A new company has developed a method to get cigarette butts off San Francisco beaches and out of landfills by "upcycling" them into pellets, which will then be used to make plastic shipping pallets and other industrial products.
TerraCycle, a company that specializes in upcycling hard-to-recycle materials, has joined forces with San Diego based nonprofit RippleLife in an effort to repurpose cigarette filters. The effort is sponsored by Santa Fe Natural Tobacco Company, which apparently wants to do its part to keep its hipster customers from littering up cool, gentrifying neighborhoods nationwide.
Funded by donations, RippleLife became one of the first grassroots organizations to offer incentives to recycle cigarette butts 18 months ago, but they didn't know what to do with all the butts they collected. Enter TerraCycle, which now offers a way to recycle large quantities of butts by turning them into plastic.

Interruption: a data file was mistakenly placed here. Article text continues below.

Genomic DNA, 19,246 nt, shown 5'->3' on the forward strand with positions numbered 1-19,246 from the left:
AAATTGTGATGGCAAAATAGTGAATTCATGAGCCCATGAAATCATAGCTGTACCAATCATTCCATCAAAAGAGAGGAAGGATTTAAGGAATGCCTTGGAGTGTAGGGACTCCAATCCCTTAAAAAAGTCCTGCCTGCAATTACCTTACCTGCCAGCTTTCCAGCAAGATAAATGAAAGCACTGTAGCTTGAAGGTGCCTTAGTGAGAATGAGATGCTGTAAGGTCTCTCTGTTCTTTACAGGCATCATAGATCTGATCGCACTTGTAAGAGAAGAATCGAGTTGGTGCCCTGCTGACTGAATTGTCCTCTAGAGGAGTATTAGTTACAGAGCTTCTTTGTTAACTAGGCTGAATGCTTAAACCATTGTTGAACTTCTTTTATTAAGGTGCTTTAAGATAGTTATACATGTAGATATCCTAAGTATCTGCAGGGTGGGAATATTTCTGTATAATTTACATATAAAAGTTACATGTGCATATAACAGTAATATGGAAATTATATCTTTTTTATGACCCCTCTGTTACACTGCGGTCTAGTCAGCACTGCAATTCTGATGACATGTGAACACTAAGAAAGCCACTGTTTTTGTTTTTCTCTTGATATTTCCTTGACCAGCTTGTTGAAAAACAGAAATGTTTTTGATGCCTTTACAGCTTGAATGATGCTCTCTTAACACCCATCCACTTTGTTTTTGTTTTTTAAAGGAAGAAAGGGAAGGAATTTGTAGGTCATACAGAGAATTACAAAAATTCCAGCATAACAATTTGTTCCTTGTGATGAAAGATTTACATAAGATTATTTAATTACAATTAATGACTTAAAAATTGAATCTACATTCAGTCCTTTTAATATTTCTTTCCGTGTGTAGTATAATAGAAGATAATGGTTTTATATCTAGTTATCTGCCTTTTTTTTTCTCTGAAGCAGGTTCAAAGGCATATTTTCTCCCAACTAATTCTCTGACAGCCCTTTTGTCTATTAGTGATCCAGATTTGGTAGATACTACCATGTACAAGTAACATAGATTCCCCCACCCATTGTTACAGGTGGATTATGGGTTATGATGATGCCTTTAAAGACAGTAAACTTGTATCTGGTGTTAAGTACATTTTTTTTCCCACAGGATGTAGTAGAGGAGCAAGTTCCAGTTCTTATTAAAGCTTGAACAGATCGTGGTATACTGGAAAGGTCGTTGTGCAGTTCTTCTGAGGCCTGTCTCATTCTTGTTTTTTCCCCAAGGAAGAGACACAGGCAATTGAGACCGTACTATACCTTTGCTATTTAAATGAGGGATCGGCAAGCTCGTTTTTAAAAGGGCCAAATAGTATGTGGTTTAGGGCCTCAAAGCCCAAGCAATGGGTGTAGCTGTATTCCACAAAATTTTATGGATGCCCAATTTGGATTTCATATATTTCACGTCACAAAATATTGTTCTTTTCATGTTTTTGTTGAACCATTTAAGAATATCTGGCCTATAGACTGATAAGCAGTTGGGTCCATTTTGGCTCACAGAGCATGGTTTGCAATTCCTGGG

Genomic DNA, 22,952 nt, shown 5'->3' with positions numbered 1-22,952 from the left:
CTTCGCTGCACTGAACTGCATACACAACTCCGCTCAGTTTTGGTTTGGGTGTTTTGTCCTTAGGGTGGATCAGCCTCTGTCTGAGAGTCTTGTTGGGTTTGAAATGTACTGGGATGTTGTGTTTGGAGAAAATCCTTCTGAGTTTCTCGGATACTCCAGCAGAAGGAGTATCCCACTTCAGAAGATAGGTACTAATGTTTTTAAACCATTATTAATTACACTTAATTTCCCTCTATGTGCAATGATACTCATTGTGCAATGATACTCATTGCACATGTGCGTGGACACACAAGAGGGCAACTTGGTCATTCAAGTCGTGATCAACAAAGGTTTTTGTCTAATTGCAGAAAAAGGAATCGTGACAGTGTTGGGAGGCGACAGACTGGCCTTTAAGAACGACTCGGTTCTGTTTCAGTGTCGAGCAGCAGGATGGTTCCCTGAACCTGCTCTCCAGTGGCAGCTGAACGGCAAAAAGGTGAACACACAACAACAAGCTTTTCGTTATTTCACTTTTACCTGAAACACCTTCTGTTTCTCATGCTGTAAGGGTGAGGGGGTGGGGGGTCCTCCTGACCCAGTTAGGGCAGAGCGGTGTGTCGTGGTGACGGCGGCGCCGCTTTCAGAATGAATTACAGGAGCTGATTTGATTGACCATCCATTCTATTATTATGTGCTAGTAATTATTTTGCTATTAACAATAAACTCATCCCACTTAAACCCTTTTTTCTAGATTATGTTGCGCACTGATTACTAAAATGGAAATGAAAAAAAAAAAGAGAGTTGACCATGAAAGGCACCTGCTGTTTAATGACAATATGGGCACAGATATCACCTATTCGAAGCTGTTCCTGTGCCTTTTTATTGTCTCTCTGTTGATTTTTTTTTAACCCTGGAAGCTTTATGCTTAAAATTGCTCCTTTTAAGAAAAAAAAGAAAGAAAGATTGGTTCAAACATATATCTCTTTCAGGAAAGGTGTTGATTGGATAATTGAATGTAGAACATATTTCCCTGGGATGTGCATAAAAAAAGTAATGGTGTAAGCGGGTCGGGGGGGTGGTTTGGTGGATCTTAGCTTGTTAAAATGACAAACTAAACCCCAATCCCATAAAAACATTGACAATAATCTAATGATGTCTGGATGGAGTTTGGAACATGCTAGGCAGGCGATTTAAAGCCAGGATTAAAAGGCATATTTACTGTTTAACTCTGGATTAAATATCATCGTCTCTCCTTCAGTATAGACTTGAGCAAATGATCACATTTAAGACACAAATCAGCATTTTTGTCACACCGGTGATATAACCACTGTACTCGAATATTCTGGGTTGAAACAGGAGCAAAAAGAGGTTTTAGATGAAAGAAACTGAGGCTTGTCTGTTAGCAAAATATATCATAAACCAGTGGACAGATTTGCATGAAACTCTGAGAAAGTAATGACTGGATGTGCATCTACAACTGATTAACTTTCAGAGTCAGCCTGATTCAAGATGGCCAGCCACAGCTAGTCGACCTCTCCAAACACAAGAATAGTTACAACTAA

Contrary to popular belief, cigarettes aren't biodegradable because of their filters, which are made of cellulose acetate. It is this acetate that is upcycled into plastic shipping pallets, says Stacey Krauss, TerraCycle's spokeswoman.
"This issue is way more enormous than I ever thought," says Chris Baffico, founder of RippleLife. "If you could show up and clean up 2,000 butts and five or six days later they were right back, you'd see what I mean."
Cigarette butts are some of the most commonly littered materials, with 65 percent of them not making it into trash cans, according to Keep America Beautiful.
"You don't have to walk or drive very far to see that smokers often discard cigarette waste in ways that litter the environment," says Cressida Lozano, head of sales and marketing for SFNTC.
Anyone can participate in this recycling campaign: simply collect the butts in a plastic bag, put that bag in a shipping box, and mail it off to Terracycle. But, as with any new initiative: Will people actually do it?